The back side of my house looks north towards Allentown, which has DTV stations on channels 9, 39, and 46. And they’re not all that strong, either. In short, I have the perfect location to test these flat antennas – weak signals, but just strong enough to lock up a tuner.
To quantify my tests, I looked at the received waveform for each DTV station on an AVCOM PSA-2500C spectrum analyzer. And I used Hauppauge’s WinTV Aero-M USB stick receiver to verify reception and get some screen grabs of the stations that came in reliably.
MoHu’s Leaf antenna looks mysterious and ‘stealthy’ with opaque black and white sides, but hold the black side at an angle to a bright light and you’ll see exactly what’s going on under that “luncheonette counter menu” plastic housing: A pair of dipole antennas with X-shaped capacity hats at the ends.
The Walltenna takes that design and makes it larger, except you can see exactly what’s embedded in the plastic – copper foil shaped much the same way as the Leaf antenna. It just doesn’t look as nice on the wall as the Leaf, but then again, some of the best antennas have little eye appeal. (In the eyes of us RF enthusiasts, however, they are things of beauty.)
The significant difference between both antennas – and one which I figured ahead of time would give the Walltenna the edge in receiving more DTV channels – is that the elements on the Walltenna are electrically longer than the Leaf. This means the antenna should be resonant at lower frequencies.
I should point out that neither antenna uses a traditional collinear dipole array, as many rooftop and wall-mount UHF antennas do. With a collinear design, the physical connection ‘crosses over’ from one dipole array to the next, so that each X-shaped dipole array is out of phase with the one behind and/or in front of it, creating a broadband response. In the case of the Leaf and Walltenna, the physical connection to each ‘X’ element remains on the same side of the antenna.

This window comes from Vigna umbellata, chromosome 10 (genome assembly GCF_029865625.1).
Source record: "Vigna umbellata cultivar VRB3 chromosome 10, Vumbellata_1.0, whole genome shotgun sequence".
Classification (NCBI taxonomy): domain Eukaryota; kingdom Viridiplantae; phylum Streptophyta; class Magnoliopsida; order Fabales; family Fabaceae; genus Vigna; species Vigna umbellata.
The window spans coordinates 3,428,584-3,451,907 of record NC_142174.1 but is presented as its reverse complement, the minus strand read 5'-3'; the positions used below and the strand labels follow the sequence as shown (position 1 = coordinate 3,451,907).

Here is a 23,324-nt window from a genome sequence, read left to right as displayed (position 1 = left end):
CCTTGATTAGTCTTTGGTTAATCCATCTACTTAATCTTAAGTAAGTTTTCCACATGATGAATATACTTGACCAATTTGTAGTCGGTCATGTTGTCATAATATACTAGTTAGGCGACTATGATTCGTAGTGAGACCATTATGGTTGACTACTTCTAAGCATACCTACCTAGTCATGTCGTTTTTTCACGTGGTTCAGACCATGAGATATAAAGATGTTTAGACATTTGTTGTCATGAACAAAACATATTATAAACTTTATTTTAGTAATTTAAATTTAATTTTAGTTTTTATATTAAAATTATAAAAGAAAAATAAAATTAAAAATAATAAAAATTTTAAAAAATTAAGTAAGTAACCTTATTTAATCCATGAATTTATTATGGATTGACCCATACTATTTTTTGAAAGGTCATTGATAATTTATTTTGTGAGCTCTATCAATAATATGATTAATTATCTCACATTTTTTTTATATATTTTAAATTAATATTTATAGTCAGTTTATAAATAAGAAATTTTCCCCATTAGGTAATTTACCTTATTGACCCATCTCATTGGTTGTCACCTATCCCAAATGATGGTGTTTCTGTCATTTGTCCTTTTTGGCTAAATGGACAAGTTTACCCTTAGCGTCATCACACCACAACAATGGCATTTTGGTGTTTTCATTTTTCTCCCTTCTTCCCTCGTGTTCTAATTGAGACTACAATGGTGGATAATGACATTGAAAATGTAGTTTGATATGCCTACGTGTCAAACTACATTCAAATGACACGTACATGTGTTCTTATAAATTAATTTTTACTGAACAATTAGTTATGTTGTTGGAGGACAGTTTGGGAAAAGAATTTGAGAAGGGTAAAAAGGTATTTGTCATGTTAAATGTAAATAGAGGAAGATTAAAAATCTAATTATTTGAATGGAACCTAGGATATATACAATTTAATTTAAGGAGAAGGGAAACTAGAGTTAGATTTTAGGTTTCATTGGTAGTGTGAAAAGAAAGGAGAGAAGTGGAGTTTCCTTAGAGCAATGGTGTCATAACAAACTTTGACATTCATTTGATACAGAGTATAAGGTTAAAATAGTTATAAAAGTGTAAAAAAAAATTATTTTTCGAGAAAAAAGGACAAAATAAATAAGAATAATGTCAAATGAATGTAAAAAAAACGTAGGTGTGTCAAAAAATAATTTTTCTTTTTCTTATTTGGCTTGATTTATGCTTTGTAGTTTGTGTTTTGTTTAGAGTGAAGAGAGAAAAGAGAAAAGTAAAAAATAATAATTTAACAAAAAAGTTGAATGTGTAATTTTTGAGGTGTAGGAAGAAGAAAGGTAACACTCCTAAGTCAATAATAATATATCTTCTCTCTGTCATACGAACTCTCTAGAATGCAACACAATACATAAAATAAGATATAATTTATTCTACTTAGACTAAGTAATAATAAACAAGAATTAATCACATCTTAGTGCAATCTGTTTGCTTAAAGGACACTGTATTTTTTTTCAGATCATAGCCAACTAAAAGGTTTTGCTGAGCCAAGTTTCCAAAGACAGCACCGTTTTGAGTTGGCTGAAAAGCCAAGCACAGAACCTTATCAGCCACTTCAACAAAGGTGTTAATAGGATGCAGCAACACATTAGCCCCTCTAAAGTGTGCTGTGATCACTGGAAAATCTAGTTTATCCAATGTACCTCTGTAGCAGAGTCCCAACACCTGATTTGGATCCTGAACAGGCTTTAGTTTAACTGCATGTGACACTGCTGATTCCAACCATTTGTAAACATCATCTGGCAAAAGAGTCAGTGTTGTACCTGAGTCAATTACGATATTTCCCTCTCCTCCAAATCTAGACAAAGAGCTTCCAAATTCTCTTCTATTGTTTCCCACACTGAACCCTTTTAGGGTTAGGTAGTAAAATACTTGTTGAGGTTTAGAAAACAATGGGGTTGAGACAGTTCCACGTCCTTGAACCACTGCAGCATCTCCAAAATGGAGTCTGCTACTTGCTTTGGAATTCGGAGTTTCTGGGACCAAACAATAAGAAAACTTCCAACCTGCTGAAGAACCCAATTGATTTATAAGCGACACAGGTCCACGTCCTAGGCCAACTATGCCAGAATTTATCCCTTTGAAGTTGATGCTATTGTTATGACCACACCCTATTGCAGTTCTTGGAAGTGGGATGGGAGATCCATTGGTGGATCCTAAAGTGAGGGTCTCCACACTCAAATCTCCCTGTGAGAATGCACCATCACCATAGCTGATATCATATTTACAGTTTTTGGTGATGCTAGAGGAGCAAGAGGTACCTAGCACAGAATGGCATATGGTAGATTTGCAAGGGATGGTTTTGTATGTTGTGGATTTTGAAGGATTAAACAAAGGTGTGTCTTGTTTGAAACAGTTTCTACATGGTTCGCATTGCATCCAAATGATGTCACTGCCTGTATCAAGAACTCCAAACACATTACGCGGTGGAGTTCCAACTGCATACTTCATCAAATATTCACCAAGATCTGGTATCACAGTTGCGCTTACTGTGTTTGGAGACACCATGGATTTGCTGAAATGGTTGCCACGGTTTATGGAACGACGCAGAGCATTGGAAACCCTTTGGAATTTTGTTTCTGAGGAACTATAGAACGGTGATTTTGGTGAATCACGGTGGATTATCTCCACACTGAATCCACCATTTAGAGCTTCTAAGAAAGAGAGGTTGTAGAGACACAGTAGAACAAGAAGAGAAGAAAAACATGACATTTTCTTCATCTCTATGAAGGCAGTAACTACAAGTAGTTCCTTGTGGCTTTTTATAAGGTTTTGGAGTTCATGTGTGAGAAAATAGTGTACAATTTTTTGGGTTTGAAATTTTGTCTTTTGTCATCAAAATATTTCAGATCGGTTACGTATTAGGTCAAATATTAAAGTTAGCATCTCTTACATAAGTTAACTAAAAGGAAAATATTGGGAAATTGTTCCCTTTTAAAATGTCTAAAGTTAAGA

Both antennas are designed to be stuck to a window or fastened to a wall. Mohu doesn’t provide mounting holes, but Walltenna does. On the other hand, Mohu has encased the coaxial cable connection to the antenna in a solid plastic block, while Walltenna simply solders a balun to the copper strips and attaches the balun to the plastic cover with a rivet.
I do not like the latter method at all. First off, inserting a piece of metal between the balun legs at such close range de-tunes the balun lines. Secondly, the balun is stiff enough that it provides too much torque on the base of the antenna when bent – you must be careful not to put too much strain on the connector, and the supplied RG-6 cable jumper is too stiff and heavy for the balun.